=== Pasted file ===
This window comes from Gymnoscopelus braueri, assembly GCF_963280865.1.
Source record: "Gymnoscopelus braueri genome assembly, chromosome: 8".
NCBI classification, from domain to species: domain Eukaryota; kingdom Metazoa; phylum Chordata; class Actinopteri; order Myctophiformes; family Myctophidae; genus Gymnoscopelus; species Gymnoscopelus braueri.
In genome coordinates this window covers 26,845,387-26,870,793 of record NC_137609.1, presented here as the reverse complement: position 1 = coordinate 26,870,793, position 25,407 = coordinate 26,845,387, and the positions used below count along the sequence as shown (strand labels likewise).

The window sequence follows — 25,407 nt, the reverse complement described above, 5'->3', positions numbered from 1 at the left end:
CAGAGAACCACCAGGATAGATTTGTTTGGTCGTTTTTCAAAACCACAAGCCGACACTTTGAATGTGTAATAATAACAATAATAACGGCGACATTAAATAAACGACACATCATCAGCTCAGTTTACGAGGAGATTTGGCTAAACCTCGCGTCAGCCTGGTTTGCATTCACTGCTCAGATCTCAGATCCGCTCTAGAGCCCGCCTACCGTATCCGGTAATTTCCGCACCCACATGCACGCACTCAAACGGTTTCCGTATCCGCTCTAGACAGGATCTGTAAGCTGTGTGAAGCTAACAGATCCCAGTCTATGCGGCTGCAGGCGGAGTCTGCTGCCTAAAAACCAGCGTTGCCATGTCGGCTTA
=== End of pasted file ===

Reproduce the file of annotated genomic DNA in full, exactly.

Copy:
This window comes from Gymnoscopelus braueri, assembly GCF_963280865.1.
Source record: "Gymnoscopelus braueri genome assembly, chromosome: 8".
NCBI classification, from domain to species: domain Eukaryota; kingdom Metazoa; phylum Chordata; class Actinopteri; order Myctophiformes; family Myctophidae; genus Gymnoscopelus; species Gymnoscopelus braueri.
In genome coordinates this window covers 26,845,387-26,870,793 of record NC_137609.1, presented here as the reverse complement: position 1 = coordinate 26,870,793, position 25,407 = coordinate 26,845,387, and the positions used below count along the sequence as shown (strand labels likewise).

The window sequence follows — 25,407 nt, the reverse complement described above, 5'->3', positions numbered from 1 at the left end:
CAGAGAACCACCAGGATAGATTTGTTTGGTCGTTTTTCAAAACCACAAGCCGACACTTTGAATGTGTAATAATAACAATAATAACGGCGACATTAAATAAACGACACATCATCAGCTCAGTTTACGAGGAGATTTGGCTAAACCTCGCGTCAGCCTGGTTTGCATTCACTGCTCAGATCTCAGATCCGCTCTAGAGCCCGCCTACCGTATCCGGTAATTTCCGCACCCACATGCACGCACTCAAACGGTTTCCGTATCCGCTCTAGACAGGATCTGTAAGCTGTGTGAAGCTAACAGATCCCAGTCTATGCGGCTGCAGGCGGAGTCTGCTGCCTAAAAACCAGCGTTGCCATGTCGGCTTA